|FECAL ACCIDENTS - A PROTOCOL FOR POOLS & SPAS
What should I do to handle fecal and vomiting accidents in the swimming pool or spa?
Swimming pools have been the subject of much public attention in recent years. E. Coli O157 H7, Crytosporidia, Giardia and other organisms have been making the news as people become ill from the organisms after swimming.
Swimming and bathing in swimming pools has become increasingly popular. Unfortunately, in addition to providing fun, the water also washes away dirt, oils, bacteria, perspiration, dead skin, and fecal material from our bodies. These contaminants can accumulate to dangerous levels in the absence of corrective measures. We have tried to reduce the risks by first providing better dilution by constantly flushing water through the pool and, in more recent years, by filtration and disinfection as clean water resources have become more scarce.
Over time, public pools have come under stricter and more stringent rules regarding pool water quality. We have reached the point where the public expects pool water to be as clean and safe as their tap water. We can do a lot to keep the water clean and healthy, but no one can totally eliminate the risks associated with swimming.
Most organisms found in a pool are killed very quickly. Usually a few seconds of disinfection is enough time to kill 99.9% of the organisms. Recently, however, we have begun to see organisms such as Cryptosporidia which are very resistant to disinfection. Unfortunately, Crypto causes very watery diarrhea, so these accidents are seldom noticed or reported. When contamination does occur, it can only be identified after people start becoming ill, a week or more after contamination of the pool. Anyone entering the water can contribute harmful organisms which could cause an infection. High-risk groups, diaper-age children and immuno-compromised persons (cancer patients, persons with transplants and persons with active HIV infections) are of special concern. Diaper-age children are a greater problem because they are most likely to have an accident, and they also ingest the pool water. Immuno-compromised persons are more at risk because they cannot fight off the organisms.
This policy calls for a two-pronged approach. First, educate the public that there are risks involved in swimming and of what they can do to reduce these risks. Secondly, treat identified fecal accidents as if they contain the more easily killed organisms, because accidents containing Cryptosoridia are not often noticed nor reported before people begin to get sick.
POLICY/ INTERPRETATION/ GUIDELINE:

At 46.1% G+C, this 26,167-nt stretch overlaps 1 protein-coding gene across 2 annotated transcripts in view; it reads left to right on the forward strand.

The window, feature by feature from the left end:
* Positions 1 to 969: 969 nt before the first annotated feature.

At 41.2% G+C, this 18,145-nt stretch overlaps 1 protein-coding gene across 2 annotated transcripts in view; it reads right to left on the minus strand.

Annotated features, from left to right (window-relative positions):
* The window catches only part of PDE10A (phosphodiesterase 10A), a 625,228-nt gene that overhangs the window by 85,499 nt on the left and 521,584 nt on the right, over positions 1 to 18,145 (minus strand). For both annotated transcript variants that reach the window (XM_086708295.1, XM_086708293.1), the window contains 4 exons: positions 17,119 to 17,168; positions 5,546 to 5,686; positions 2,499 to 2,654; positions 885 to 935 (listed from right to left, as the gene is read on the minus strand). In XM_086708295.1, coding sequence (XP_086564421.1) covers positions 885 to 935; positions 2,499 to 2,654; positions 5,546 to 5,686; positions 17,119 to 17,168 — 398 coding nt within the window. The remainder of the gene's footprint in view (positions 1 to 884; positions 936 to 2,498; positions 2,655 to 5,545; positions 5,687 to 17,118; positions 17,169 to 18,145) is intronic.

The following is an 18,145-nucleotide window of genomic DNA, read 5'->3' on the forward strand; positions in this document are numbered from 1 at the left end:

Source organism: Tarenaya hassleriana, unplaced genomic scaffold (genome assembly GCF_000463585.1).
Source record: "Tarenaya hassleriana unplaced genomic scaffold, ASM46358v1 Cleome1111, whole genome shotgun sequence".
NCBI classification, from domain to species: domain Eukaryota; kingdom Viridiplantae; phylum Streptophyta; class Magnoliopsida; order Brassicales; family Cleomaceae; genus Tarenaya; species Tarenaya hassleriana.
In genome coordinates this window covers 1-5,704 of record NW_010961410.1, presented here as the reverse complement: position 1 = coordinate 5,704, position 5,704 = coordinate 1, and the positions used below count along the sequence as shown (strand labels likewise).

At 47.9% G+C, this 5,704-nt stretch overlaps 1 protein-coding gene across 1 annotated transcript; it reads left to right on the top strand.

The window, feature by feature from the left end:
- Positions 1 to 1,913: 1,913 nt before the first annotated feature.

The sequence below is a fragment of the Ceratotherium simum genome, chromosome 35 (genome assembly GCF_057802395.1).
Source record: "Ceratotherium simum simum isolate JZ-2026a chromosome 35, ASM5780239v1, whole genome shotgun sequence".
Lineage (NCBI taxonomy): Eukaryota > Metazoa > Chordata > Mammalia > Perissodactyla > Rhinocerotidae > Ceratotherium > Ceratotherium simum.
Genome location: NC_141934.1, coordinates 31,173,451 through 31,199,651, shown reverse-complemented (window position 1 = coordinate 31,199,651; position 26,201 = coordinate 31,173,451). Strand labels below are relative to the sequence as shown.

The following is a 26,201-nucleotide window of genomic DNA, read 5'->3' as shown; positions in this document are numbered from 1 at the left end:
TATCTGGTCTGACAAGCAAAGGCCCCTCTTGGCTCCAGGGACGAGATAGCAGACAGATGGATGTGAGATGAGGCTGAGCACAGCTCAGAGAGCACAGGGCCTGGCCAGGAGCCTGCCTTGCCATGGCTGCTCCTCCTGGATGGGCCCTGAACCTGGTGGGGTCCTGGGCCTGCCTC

PREPARE A PLAN:
HANDLING THE FECAL ACCIDENT:
The development of these guidelines was a cooperative effort of a committee made up of pool operators, sanitarians, state swimming-pool program staff and state epidemiologists.
We felt that over-treatment of the pool, in an effort to deal with every accident as if it involved Crypto, was unrealistic. Reviewing reported outbreaks indicate that the Crypto fecal accidents are not evident until people become ill.
All fecal and vomiting accidents are handled basically the same way.
Well-formed Stools / Vomit
Any material removed from the pool should be disposed of in a biohazard waste bag. Clean your equipment and wash your hands.
As the stool becomes less and less-formed, the procedure would transition from the well-formed procedure to the procedure for diarrhea.
For limited-use pools:
Follow the above procedures for the diarrhea, except allow additional downtime and close the pool during the above process. Keep the pool closed at least an hour, and up to one turnover of your pool for loose stools and diarrhea.
In addition to the above, it is also important that the pool and pool area be kept clean and disinfected, this includes the dressing, toilet and shower areas.
Maintaining your pool recirculation rates and proper functioning of filtration systems, while frequently checking and maintaining proper disinfectant levels, will also provide significant levels of protection from the risk of spreading a disease-causing organism.
What do you do when someone tells you he or she currently has an ongoing Cryptosporidia infection and just had an accident in your pool?
In this unlikely event:
State of Oregon
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